If you have ever once said in front of your children, something to the effect of: “I look fat…” or “I hate my hips…” or “My stomach is huge…” or (enough already, you get the idea) then you really must check out the book by Dara Chadwick, You’d Be So Pretty If… Teaching Our Daughters to Love Their Bodies–Even When We Don’t Love Our Own. Dara also blogs at Psychology Today and her own site, You’d Be So Pretty If–where you’ll find Hot (Sweaty) Mamas today.
Between Laurie and I, we have five daughters, so I wanted to ask Dara a few questions. Plus, our names rhyme and I thought the Q&A format would look stellar. Moms, buckle your seat belts, take notes and remember who you’re really talking to when you’re looking in the mirror (ie, look down at the reflection of the little faces staring up at you)!
Kara: I love what your book is about, the message is so important and goes hand in hand with our message about the need to feel good about your body for what it can do–be healthy and strong versus the disparaging thoughts about thighs or tummies. Sure we might workout for vanity’s sake too, but when it comes to our children what should we be highlighting about “why we workout.”
Dara: I always try to make it clear that I work out to feel good. In fact, I’m glad we’re having this conversation today because I’ve been super busy lately and haven’t had much time to work out – and I can definitely feel the difference. Working out always boosts my mood and helps me handle the stresses in my life in a more positive way. I have two teenagers who have plenty of stress of their own between school, activities and other commitments. I try to help them see that physical activity helps keep both our bodies and our minds healthy.
Kara: How do you and your children get fit as a family?
Dara: Walking or bike riding is usually our family fitness activity of choice, though I’ll confess we don’t do it nearly as often as I’d like. My kids don’t think of “fitness” as something they have to do; both are active in sports (my son plays football and runs cross country; my daughter is a fast-pitch softball player). I do everything I can to encourage their participation because I know that love for physical activity is something they’ll take with them into adulthood and will help build healthy habits for life.
Kara: Now let’s say we have a daughter who is heavier than she should be. NOW what? If we don’t want her to dislike exercise or associate it with weightloss only, how do we work around that?
Dara: Let’s face it: If your daughter is heavier than she should be, she already knows. Don’t make conversations about food or exercise only about losing weight – make it about feeling good and being healthy. I try to encourage moms to help their kids find a physical activity that is fun for them. It could be dance, skating, gymnastics, football, baseball, running, jumping rope…you get the point. There’s a huge difference between movement that you just have to “get through” (e.g., exercise simply for the sake of losing weight) and movement that you look forward to because it brings you joy, social interaction and a chance to do something fun. Don’t be afraid to let kids try different activities until they find one they love. And when they do, you can foster their involvement by paying for lessons if needed, getting them the right equipment, giving them a ride to practice and most important, cheering them on.
For kids who aren’t into sports, there are plenty of great video games out there now that encourage activity. We’ve got Zumba for our Playstation and it’s a lot of fun for the kids (and mom, too) – and a great workout. A walk with Mom or Dad is also a great way to get kids active and create time to re-connect. The bottom line is that one person in a family should never be singled out as the one who needs to exercise or cut back on treats. A family-wide approach helps keep everyone healthy and helps avoid hurt feelings.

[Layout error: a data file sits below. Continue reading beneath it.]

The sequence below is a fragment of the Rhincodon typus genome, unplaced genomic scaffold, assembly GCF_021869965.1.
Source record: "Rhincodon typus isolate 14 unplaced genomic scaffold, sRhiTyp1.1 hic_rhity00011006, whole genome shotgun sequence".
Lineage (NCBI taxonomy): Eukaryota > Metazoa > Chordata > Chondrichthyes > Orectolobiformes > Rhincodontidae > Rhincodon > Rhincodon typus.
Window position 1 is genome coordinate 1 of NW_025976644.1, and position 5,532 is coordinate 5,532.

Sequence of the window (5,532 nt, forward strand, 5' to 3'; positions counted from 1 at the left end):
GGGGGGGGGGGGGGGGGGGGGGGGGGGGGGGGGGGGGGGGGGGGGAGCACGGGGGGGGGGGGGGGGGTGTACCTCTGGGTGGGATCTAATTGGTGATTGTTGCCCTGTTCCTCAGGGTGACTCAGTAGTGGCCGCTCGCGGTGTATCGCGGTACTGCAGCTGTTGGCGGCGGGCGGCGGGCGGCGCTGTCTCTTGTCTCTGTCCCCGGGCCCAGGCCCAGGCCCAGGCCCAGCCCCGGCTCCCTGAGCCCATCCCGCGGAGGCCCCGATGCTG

Kara: I read your guest post about math and nodded. I felt (feel?) my own math skills are… how shall I put it… well, I’m a writer! But I don’t want my daughters to feel that way so I’ve been careful about what I say… and yet, I’ve heard one already say she doesn’t like math, the other say she’s not good at math (which is NOT true). Then there’s the daughter with curly red hair who wants it straight and blonde (although she gets nothing but praise for her hair) and then there’s my daughter who doesn’t have red hair, who has already asked if I’d let her dye it red. When our children start these negative digs how can we change the script? And, of course, not make it backfire into a worse situation!
Dara: Those things are hard to hear, aren’t they? Of course, we moms have to look at ourselves and see what kind of example we’re setting. If we’re quick to put ourselves down (or to put other women down), chances are good that our daughters will pick up those habits. Everyone gets down sometimes, but we can try to set a good example but speaking kindly about ourselves and others. Instead of saying things like “I’m not good at math,” we can re-frame it as “Math doesn’t always come easy to me, but when I work hard at it, I can do it.” What a powerful shift in the message!
The same thing is true about our bodies – instead of saying, “I look fat in these pants,” we can re-frame it as “These pants aren’t a flattering cut. I’m going to try on another pair that’s a better fit.” Now, it’s about the pants – not you.
It sounds simple, but how we frame our words has a big impact on how we feel about our bodies – and how our daughters feel about theirs.
And when someone is really putting herself down, sometimes a gentle “Please don’t talk about my (daughter, sister, mother, friend, etc.) that way” can really make them stop and think.
Kara: I love that suggestion. We should never let a woman (especially ourselves) get away with putting herself down. Thanks for all your wonderful insight Dara!